Coronavirus vaccine could be ready next MONTH as CDC tells states to prepare to distribute COVID jab 'by October'

A CORONAVIRUS vaccine may be distributed in all 50 states as soon as late October or early November, the Centers for Disease Control and Prevention revealed.

On Wednesday, the New York Times reported that the CDC has notified public health officials in all 50 states and New York, Chicago, Philadelphia, Houston and San Antonio to prepare to distribute a vaccine to health-care workers and high-risk groups.

A vaccine in late October or early November could mean it arrives before election day on Nov. 3.

The CDC provided planning scenarios for two coronavirus vaccines given that supplies "may be constrained" during the distribution.

CDC Director Dr. Robert Redfield asked states to waive requirements that could get in the way of distributing vaccines and set up distribution sites before Nov. 1.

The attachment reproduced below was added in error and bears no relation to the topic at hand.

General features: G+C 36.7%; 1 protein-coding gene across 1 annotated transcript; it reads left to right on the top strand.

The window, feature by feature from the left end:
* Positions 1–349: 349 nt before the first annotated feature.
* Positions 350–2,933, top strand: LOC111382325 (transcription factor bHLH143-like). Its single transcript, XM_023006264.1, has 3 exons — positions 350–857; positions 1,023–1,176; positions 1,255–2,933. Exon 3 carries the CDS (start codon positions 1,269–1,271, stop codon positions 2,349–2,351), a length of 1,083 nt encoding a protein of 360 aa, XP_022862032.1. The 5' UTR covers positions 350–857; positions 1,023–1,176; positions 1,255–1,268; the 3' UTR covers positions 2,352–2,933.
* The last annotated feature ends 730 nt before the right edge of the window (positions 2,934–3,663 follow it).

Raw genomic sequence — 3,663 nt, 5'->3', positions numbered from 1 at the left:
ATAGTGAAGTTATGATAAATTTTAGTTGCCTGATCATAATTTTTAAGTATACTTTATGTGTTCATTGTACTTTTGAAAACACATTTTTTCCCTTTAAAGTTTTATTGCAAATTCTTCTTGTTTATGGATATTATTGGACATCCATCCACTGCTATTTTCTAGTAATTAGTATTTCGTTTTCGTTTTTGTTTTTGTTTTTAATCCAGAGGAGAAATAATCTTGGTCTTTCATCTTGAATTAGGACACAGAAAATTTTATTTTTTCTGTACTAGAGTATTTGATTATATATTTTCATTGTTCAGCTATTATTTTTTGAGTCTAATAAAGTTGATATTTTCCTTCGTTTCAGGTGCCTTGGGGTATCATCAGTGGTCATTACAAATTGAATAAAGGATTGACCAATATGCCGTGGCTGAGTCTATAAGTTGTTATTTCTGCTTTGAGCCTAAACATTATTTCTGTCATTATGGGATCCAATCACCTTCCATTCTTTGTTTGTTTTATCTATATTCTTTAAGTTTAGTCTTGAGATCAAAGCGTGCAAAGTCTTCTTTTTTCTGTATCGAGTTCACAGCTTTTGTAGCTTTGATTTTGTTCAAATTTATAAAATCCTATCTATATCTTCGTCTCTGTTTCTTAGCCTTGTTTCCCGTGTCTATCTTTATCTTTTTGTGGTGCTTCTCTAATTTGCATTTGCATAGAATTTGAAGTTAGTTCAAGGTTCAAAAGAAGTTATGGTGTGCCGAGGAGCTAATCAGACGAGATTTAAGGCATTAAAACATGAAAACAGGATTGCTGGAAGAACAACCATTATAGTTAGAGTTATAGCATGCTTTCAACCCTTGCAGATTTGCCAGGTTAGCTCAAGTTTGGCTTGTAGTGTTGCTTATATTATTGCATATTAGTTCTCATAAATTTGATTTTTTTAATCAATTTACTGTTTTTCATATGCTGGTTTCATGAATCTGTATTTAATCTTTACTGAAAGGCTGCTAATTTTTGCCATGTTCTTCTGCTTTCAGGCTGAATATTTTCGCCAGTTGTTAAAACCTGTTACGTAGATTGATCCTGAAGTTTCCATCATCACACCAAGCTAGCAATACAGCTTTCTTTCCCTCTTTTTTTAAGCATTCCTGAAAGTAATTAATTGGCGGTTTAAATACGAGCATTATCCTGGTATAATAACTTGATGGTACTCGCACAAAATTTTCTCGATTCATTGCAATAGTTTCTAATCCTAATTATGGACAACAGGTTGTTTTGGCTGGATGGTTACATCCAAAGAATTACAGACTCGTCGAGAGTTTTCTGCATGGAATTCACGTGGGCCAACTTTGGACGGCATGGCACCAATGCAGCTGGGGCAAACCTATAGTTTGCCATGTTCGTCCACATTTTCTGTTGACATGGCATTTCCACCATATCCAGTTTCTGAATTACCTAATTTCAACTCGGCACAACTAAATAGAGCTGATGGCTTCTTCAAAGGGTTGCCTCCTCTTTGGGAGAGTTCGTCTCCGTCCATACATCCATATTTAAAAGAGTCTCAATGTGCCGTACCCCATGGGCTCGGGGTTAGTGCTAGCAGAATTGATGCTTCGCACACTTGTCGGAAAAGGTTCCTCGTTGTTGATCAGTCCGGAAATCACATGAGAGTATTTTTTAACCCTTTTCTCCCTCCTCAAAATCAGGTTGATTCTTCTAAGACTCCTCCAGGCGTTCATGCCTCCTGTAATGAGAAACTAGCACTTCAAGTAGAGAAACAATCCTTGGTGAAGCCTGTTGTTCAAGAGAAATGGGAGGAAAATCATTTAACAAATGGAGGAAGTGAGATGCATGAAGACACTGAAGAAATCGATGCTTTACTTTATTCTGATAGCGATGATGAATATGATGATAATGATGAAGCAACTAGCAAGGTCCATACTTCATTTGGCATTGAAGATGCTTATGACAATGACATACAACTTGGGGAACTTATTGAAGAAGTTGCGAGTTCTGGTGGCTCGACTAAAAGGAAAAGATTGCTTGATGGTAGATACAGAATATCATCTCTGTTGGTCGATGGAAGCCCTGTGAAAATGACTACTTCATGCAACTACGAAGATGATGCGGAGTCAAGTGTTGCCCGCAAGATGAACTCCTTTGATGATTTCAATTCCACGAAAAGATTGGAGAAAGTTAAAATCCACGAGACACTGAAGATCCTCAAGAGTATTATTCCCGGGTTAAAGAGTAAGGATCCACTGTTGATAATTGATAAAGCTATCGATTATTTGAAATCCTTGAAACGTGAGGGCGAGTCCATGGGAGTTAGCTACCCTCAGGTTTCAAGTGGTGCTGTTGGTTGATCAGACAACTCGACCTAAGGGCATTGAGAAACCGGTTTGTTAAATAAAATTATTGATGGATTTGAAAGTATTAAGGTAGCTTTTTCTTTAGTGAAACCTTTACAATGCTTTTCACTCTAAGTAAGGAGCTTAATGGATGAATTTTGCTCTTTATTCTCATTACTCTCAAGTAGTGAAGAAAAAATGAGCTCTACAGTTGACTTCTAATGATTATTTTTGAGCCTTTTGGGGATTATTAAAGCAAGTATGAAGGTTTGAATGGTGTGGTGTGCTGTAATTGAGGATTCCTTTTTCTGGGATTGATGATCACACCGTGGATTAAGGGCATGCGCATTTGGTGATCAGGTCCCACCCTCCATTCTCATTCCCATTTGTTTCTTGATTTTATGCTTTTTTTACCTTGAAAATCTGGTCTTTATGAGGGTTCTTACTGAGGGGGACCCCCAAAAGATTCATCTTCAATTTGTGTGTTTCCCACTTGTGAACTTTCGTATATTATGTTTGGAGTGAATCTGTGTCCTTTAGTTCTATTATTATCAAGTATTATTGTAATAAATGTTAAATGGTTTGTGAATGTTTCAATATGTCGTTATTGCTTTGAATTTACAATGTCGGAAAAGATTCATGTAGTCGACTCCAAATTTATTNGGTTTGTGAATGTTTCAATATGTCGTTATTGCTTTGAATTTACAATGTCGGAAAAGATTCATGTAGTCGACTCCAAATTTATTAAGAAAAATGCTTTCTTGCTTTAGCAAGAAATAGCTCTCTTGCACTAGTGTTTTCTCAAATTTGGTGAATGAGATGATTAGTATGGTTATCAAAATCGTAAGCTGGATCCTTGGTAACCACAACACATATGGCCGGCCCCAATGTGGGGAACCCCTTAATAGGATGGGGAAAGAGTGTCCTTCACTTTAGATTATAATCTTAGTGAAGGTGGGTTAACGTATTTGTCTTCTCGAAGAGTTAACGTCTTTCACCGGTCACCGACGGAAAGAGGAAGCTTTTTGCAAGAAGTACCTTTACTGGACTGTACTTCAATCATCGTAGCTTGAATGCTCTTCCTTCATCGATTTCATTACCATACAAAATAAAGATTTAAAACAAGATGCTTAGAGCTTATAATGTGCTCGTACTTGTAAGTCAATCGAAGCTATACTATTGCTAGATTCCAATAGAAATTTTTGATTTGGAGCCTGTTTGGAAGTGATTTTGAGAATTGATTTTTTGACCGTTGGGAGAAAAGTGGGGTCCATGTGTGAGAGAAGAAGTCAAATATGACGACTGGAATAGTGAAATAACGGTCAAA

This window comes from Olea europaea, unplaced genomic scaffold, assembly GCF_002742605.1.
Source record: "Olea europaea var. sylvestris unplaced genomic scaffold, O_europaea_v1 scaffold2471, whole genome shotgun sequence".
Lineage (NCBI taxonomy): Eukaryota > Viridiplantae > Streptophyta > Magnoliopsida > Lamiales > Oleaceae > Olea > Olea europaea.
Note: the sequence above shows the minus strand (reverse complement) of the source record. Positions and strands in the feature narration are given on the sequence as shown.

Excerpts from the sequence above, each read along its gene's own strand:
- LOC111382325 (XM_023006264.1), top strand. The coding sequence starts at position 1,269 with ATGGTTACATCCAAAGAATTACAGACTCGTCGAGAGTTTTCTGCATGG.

Talks of a vaccine being available to certain groups including high-risk or health-care workers before clinical trials are done has been discussed by Dr. Anthony Fauci and FDA head, Dr. Stephen Hahn.

While the scenario documents propose distributing the vaccine as early as late October, it does not guarantee it will be available.

"The COVID-19 vaccine landscape is evolving and uncertain, and these scenarios may evolve as more information is available," one of the documents reads.

Saskia Popescu, an infection prevention epidemiologist told The New York Times that the timeline could be seen as a "push for a pre-election vaccine."

"This timeline of the initial deployment at the end of October is deeply worrisome for the politicization of public health and the potential safety ramifications," Popescu said.

If a vaccine is available by early November, the CDC cautions that it would be available in limited doses.

According to the scenarios, one of the vaccines, Vaccine A, seems to match Pfizer's, could have two million doses ready within the time frame and tens of millions of doses of each vaccine by the end of 2020.

In the documents released, the CDC said the vaccine would be free for patients but providers might not get reimbursements for administrative costs in emergency cases.

Several vaccines are currently in Phase 3 of their trials and are being developed by Moderna and Pfizer.

Over $10 billion has been committed to developing the vaccine however expenses for distributing the vaccines has not be specified.

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